Is Honesty in Sierra Leone the Best Policy?

13 July 2008 at 20:46 | 708 views

By Essa Thaim Kurugba, USA.

As the wind of change is blowing over our African Continent, I was duty-bound and compelled to ask myself this question about our country. Is honesty really the best policy in today’s business in Sierra Leone?

This conundrum was once commented on by the genius business tycoon in Kambia Pa Keh Turay. He said my father (Late Pa Thaim Kurugba) was hardheartedly sharp in any business deal, but could be unquestionably, one hundred percent trusted on a matter of integrity.

Of course, being hard in business doesn’t necessarily mean being dishonest, it simply means undercutting the competition to get the contract or business deals.

Is honesty really the best policy in the Koroma Administration? Yes, of course. Not only is it the best policy, it is the only policy worth following.

In Sierra Leone, if one wants to live within the skin of a good character and not have a character with an itching palm then honest is the best policy. In some financial institutions, ministries, and private businesses in particular, just one dishonest act, can destroy one’s business reputation forever.

Telling a lie, does not necessarily equate or have a lot to do with being dishonest. A person in certain circumstances can tell an honest lie. For example: If your child had been kidnapped and there was a demand for ransom, and you could not afford the demand, then it would be an honest and indeed moral act to stall for time, pretend you did have the money and ’play out this game’ until you could meet the demands.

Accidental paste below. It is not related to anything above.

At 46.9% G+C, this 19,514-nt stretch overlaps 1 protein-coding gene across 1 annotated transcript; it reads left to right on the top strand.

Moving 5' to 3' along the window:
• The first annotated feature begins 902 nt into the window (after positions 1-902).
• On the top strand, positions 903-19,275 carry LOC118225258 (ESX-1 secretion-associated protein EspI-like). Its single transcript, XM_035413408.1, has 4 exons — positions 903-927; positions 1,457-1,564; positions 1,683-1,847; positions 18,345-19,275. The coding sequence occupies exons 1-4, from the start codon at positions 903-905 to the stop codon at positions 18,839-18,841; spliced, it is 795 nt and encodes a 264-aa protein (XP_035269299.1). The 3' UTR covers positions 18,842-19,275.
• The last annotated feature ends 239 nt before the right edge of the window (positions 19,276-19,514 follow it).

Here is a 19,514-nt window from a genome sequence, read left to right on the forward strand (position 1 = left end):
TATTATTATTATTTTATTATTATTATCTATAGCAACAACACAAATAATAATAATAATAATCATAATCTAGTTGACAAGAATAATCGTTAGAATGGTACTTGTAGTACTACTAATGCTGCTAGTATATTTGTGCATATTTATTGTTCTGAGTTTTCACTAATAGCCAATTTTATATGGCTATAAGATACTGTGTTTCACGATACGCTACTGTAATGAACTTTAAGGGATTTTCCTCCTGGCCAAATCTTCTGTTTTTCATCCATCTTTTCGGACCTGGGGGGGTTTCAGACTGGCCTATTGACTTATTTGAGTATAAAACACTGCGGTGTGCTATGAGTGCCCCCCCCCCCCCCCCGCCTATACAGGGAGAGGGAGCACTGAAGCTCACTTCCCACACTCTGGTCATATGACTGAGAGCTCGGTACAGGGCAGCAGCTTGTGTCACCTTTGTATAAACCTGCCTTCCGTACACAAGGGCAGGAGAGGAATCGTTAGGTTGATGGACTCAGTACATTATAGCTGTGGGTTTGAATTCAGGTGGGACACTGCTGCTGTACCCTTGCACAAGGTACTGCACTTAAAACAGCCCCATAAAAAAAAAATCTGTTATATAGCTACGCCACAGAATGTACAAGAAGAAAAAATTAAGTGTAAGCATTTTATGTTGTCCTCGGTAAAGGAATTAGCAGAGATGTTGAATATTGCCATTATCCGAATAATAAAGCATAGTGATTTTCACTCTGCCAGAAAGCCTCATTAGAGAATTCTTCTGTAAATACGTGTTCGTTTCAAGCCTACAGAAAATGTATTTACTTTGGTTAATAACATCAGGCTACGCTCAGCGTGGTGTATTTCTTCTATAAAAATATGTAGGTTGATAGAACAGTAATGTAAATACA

Moreover in today’s world, there are exceptions to honesty being the best policy. If you were a hostage negotiator, then part of your ’remit’ is to often lie and bluff. If you knew that your honest answer to one person could get another person killed, then the honest course of action would be to lie. Of course in such circumstances, there is no loss of integrity or honesty. Indeed, if one decided not to give the wrong impression about such circumstances, one would be considered a dishonest negotiator and not fit for the job.

Here are other reasons for not being fully open and honest:
We all have parts of our private life which we like to keep private. When someone asks a private question into your personal affairs, it is not at all dishonest to simply tell the person it is none of their business (politely of course).

One could of course argue that in politics, dishonesty is the best policy. Politicians that are good at fleecing or swindling the general public with their spin often get the votes and the honest politician is left floundering and wallowing. But dishonesty in politics may get one out of public office in a very short time. History often finds out that being a compulsive liar in politics and having worthless ideas means a short and ruined political career.

Conclusively and overwhelmingly, yes indeed, honesty in the Koroma’s Administration, is the best policy. In fact it is the only policy worth following if one wants respect and continued stay in public office.

Indeed, if one does not want to lose respect for one’s self one should be honest. If you wish to lose respect or a public office and have your character forever destroyed by deceit, deception, fraud and untrustworthiness, then just start being dishonest and say good bye to the Koroma Administration.

Be vigilant and cautious when you are a team member in the Koroma Administration or else the ACC boss Mr. Abdul Tejan-Cole will catch you and that’s it.